PayPal quietly reinstates $2,500 ‘misinformation’ fine policy with added penalties: report

Editor’s Note:  This post was updated after the report that PayPal reinstated a fine for spreading misinformation was refuted, noting that user agreement policies have been in place at the company for years. 

“In a statement, a PayPal spokesperson told VERIFY that the company’s policies are not new, ‘nor has the intent of this provision changed.’ The company’s current user agreement was last updated on Sept. 19, 2022, more than a month before these claims spread online,” Verify reported.

PayPal has reportedly quietly reinstated its controversial $2,500 fine for anyone caught spreading allegedly “false, inaccurate or misleading information.”

Available for review here, PayPal’s policy statement clearly lists providing “false, inaccurate or misleading information” as a “restricted activity.”

Regarding all “restricted activities” in general, the policy statement then notes that any seller caught committing one of these activities agrees to fork over $2,500.

“If you are a seller and receive funds for transactions that violate the Acceptable Use Policy, then in addition to being subject to the above actions you will be liable to PayPal for the amount of PayPal’s damages caused by your violation of the Acceptable Use Policy,” the policy reads.

“You acknowledge and agree that $2,500.00 U.S. dollars per violation of the Acceptable Use Policy is presently a reasonable minimum estimate of PayPal’s actual damages,” it continues.

The policy also warns that PayPal may hold onto a user’s full remaining balance for up to 180 days if they violate any of its policies, including the information one.

“Holding the balance in your Balance Account, the balance in your business account, or any money waiting to be claimed through your personal account if you do not have a Balance Account linked to your personal account, for up to 180 days if reasonably needed to protect against the risk of liability or if you have violated our Acceptable Use Policy,” the policy reads.

Thanks to reports that PayPal was “reinstating” this policy, it’s now once again facing a boycott:

The alleged re-emergence of the $2,500 stipulation is a big deal because PayPal previously removed the stipulation based on its publication having allegedly been a mistake.

Around the start of the month, PayPal published an official policy update warning that anyone caught spreading alleged “misinformation” would be fined $2,500.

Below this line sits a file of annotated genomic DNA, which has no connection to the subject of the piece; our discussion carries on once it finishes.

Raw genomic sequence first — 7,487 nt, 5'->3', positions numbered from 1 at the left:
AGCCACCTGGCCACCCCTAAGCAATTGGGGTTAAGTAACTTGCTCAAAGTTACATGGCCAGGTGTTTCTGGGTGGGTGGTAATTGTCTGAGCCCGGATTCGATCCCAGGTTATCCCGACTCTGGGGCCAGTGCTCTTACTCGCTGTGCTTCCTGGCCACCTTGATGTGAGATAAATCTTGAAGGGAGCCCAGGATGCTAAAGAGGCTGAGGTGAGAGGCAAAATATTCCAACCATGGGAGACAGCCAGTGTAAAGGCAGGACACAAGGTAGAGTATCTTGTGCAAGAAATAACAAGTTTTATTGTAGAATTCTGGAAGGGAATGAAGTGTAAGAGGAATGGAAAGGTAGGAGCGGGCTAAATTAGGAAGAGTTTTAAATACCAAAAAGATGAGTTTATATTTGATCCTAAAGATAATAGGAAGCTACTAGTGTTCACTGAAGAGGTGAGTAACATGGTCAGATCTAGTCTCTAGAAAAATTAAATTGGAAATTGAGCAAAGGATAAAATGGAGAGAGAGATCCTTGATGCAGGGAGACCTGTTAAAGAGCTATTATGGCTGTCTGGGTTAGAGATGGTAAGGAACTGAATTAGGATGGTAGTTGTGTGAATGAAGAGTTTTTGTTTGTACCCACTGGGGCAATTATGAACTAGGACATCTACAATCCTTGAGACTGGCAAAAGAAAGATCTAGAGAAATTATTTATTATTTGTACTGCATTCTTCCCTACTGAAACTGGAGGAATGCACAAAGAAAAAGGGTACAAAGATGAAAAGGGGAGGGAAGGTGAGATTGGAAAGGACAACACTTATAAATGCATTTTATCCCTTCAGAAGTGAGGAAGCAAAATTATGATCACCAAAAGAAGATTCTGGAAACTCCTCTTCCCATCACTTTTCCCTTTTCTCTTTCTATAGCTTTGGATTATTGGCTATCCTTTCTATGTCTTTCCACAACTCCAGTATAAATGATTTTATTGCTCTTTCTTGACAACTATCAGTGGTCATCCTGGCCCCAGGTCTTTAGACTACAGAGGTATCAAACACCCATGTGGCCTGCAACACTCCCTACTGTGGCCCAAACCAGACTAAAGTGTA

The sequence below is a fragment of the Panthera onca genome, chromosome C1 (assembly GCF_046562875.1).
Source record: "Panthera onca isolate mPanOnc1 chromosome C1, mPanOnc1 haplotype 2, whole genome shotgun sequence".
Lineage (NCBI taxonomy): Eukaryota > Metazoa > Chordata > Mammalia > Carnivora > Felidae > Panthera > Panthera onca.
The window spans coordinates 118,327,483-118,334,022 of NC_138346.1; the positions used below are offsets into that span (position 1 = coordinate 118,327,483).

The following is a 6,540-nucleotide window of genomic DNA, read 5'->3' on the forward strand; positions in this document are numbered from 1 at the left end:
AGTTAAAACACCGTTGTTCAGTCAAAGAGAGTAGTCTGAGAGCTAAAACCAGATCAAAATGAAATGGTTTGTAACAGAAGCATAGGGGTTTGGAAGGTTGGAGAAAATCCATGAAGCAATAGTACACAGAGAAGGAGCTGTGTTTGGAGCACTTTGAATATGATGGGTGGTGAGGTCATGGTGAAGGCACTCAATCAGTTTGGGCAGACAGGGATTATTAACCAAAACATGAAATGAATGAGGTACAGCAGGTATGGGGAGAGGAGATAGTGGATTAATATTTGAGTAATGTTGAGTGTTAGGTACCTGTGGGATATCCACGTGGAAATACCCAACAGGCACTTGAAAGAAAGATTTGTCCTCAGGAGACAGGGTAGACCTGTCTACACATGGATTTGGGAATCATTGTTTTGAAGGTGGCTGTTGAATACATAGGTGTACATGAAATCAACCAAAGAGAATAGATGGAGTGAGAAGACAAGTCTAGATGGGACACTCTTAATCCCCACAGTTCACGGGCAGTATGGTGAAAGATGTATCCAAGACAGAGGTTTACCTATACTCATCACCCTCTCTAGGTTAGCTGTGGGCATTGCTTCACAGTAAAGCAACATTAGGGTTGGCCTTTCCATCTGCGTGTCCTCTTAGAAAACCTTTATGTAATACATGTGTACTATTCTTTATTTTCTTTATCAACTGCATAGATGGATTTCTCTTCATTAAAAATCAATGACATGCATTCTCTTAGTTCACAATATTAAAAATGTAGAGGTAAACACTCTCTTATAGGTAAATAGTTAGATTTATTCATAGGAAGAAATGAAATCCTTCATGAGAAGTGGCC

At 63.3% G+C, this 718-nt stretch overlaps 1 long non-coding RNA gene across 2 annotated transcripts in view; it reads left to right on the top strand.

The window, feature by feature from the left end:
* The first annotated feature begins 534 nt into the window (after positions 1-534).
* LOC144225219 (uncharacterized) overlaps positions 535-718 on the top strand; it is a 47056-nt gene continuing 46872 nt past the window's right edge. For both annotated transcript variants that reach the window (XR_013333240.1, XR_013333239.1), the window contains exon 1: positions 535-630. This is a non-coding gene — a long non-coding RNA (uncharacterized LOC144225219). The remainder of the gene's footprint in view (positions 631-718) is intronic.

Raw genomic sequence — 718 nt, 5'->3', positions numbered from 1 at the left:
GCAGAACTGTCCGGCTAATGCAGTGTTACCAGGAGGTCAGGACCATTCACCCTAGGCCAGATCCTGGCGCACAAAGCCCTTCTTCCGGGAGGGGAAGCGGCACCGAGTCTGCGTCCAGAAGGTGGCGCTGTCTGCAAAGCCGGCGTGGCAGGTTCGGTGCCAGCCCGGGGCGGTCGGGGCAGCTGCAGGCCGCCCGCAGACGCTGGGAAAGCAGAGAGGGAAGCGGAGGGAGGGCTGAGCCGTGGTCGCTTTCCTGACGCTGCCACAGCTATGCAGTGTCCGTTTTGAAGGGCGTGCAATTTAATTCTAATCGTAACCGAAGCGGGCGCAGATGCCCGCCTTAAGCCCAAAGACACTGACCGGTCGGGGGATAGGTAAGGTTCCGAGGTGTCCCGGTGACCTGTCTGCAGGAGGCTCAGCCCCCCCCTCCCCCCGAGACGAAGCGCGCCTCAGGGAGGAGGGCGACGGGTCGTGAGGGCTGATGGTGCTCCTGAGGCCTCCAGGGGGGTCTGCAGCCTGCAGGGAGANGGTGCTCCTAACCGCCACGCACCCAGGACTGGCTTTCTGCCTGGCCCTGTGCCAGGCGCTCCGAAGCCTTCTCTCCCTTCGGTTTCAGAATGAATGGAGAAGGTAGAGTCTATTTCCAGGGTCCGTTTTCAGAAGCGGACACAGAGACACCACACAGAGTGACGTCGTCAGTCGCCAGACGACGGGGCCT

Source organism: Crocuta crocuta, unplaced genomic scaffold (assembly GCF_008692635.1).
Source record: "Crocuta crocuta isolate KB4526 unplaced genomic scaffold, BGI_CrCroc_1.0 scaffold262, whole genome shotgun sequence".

The policy change provoked massive outrage from the right and a little bit from the left. In response, PayPal nixed the policy and claimed it’d made a mistake.

“An AUP notice recently went out in error that included incorrect information. PayPal is not fining people for misinformation and this language was never intended to be inserted in our policy. Our teams are working to correct our policy pages. We’re sorry for the confusion this has caused,” a spokesperson said at the time.

AUP is short for “Acceptable Use Policy.”

Many of PayPal’s critics didn’t accept the apology and decided to delete their accounts anyway. Others accused the company of purposefully waiting until the controversy died down to reintroduce the controversial stipulation that had triggered outrage in the first place.

But PayPal’s policies prohibiting providing “misleading information” and the $2,500 fine for violations have reportedly been in place since at least 2015.

According to Verify:

Using The Wayback Machine, a digital archive tool, VERIFY found that PayPal’s user agreement has included policies that prohibit providing “misleading information” in connection with the platform, as well as language that outlines the company’s right to assess $2,500 in damages for violations of its policies, since at least 2015. The word “misinformation” does not appear in the user agreement.

 

When asked about the policy, a spokesperson said PayPal doesn’t fine customers for violating its Acceptable Use Policy but the intent is to protect them from “illicit and fraudulent activity from sellers.”

“In some situations, sellers may be liable for damages associated with investigatory costs when they engage in activities that violate the company’s policy, like fraud, counterfeiting or other illegal activity,” the spokesperson told Verify.

The language of the policy appears to be an issue. It used to be a violation to “promote misinformation.” Now it’s a violation to spread “false, inaccurate or misleading information.” The problem is they both mean the exact same thing. And this itself is a problem because there’s no definitive definition of what’s false and misleading.

Recall that last year, it was considered misleading and false to say that the COVID vaccine doesn’t prevent the transmission of the coronavirus. Yet now it’s known that this was true after all.

Likewise, recall that in 2020, it was considered misleading and false to say that COVID lockdowns were harmful. Yet now it’s known that was true as well.

“An analysis from a trio of economists says pandemic lockdowns during the first wave of the COVID-19 pandemic did little to reduce the number of COVID-related deaths. Lockdowns in the United States and Europe reduced COVID-related deaths by only .2%, and shelter-in-placed orders reduced deaths by 2.9%, the study says,” according to a WebMD report published in February.

See the problem?

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Vivek Saxena

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